Mid City Chinatown Cinema

194 Bourke Street,
Melbourne, VIC 3000

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Additional Info

Previously operated by: Hoyts Cinemas

Architects: Gordon Banfield

Firms: Bogle & Banfield

Functions: Movies (Foreign), Restaurant

Previous Names: Hoyts Mid City Cinemas 4 & 5, Hoyts Mid City 4, 5 & 6, Mid City 3 Chinatown Cinemas

Phone Numbers: Box Office: 61039.662.3465

Nearby Theaters

Mid City 3 Chinatown Cinemas

Opened on 26th November 1970 by Hoyts Cinemas as a twin screen cinema, it was first known as Hoyts Mid City Cinemas 4 & 5 (In 1969, Hoyts Cinema Centre had opened just along Bourke Street, with its screens numbered 1, 2 & 3). The two screens at Mid City are located on the 2nd floor level above the Mid City Arcade. A huge foyer is located at 1st floor level above the ground floor shopping arcade. It was the first cinema to be built in Australia with back-to-back auditoriums, both sharing a common single projection box. Seating was provided on a single level, with a stepped area at the rear. The actual screens are huge and stretch from wall to wall. They were equipped to screen 70mm and Todd-AO format films. Seating was provided for 750 in Cinema 4 which opened with Oliver Reed in “Women in Love” & 932 in Cinema 5 which opened with Martin Balsam in “Tora, Tora, Tora” presented in 70mm.

On 18th December 1975 a third 217-seat screen was added, opening with Alan Spitz in “The Coming of Seymour” (aka “Fabulous Fanny”). It is located underneath the largest screen, utilising part of the main foyer area. Projection in this third screen is via a periscope from a projection box that was constructed in the shopping arcade below. It then operated as Hoyts Mid City 4, 5 & 6.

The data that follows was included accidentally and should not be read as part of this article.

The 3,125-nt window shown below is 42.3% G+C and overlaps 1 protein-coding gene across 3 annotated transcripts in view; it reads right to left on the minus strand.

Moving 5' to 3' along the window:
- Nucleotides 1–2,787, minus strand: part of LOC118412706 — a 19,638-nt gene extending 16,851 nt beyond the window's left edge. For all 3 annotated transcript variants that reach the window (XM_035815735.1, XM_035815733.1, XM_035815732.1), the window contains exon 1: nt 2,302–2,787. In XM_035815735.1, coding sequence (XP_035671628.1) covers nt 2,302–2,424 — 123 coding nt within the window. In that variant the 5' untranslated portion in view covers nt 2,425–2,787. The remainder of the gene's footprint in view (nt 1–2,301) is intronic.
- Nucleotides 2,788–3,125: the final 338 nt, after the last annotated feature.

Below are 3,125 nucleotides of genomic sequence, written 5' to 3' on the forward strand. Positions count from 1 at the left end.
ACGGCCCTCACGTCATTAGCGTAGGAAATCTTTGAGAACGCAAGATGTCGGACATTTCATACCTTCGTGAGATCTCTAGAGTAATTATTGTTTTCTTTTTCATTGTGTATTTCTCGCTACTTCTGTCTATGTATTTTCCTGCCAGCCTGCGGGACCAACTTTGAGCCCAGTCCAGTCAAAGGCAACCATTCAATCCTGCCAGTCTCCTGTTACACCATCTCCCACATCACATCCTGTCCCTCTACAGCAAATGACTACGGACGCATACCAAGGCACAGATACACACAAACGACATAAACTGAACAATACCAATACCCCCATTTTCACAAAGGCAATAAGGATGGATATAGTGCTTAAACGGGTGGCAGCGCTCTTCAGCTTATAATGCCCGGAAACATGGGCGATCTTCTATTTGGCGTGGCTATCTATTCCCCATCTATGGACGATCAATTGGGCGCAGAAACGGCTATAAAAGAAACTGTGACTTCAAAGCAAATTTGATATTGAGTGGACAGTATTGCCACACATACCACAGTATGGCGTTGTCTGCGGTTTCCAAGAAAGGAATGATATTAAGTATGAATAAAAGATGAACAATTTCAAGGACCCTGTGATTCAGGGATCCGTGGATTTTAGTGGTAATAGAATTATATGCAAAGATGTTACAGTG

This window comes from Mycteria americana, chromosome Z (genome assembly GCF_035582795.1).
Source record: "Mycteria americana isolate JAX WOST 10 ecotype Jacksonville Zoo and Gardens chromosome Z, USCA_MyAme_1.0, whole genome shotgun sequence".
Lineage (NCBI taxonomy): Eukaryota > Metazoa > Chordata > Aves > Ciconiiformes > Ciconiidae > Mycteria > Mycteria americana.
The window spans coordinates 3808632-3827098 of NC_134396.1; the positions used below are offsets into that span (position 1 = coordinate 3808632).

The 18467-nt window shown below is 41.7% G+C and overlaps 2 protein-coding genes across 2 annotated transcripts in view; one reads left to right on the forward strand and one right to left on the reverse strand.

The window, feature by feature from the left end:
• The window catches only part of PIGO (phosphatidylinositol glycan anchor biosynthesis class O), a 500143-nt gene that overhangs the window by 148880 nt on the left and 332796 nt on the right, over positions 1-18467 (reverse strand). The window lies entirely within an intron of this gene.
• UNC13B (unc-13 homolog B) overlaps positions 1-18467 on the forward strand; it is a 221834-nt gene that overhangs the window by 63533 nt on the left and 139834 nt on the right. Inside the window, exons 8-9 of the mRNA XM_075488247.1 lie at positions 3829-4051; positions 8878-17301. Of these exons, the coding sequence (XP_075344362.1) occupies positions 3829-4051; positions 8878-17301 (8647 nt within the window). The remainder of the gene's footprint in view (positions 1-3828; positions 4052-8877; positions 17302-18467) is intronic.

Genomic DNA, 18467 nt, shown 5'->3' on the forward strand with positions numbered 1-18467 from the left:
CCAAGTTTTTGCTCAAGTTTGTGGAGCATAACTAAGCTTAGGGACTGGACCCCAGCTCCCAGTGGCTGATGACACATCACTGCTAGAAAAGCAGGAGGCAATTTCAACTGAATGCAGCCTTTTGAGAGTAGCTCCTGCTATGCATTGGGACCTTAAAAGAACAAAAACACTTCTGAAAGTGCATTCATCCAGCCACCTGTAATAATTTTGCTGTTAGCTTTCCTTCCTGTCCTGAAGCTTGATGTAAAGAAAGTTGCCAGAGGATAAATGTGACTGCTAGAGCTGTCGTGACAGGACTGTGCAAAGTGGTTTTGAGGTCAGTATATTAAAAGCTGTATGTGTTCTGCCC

Hoyts operated it as a regular city centre cinema until 26th April 1992. Since then it has been leased out, and screens Chinese films, and also films from India and Korea. It is now the only cinema operating on Bourke Street, which once boasted over 18 cinemas over the years. In 2017 only Cinema 5 remains in operation screening Chinese films. The former Cinema 4 became a book shop (which had closed by 2021) and the Cinema 6 was unused until by 2021 it was in use as a restaurant.

Contributed by Ken Roe

Recent comments (view all 4 comments)

Ken Roe
Ken Roe on November 20, 2009 at 3:38 pm

Two photographs of the Mid City Cinemas:
In Febraury 2006 (note the Village City Centre 4 Cinemas on the left (which closed on that evening):
A close-up photograph I took in March 2004:

Ken Roe
Ken Roe on November 16, 2010 at 10:36 am

A photograph of the rear entrance to the Mid City Complex on Little Bourke Street, which I took in February 2010:

richardgaaren on April 10, 2021 at 9:46 pm

‘The Coming of Seymour’ did in fact come out on December 18th in 1975. It was also known as ‘Fabulous Fanny’ but not released in this country under that name. First film I saw in this cinema was ‘New York, New York’.

curmudgeon on April 11, 2021 at 8:24 am

The book store that operated in the former cinema 4 has closed and the space now sits empty, cinema 6 space is now a restaurant and the huge cinema 5 remains screening mainly Chinese movies but has been significantly reduced in capacity by bringing a new (much smaller) screen forward effectively cutting the original auditorium in half.

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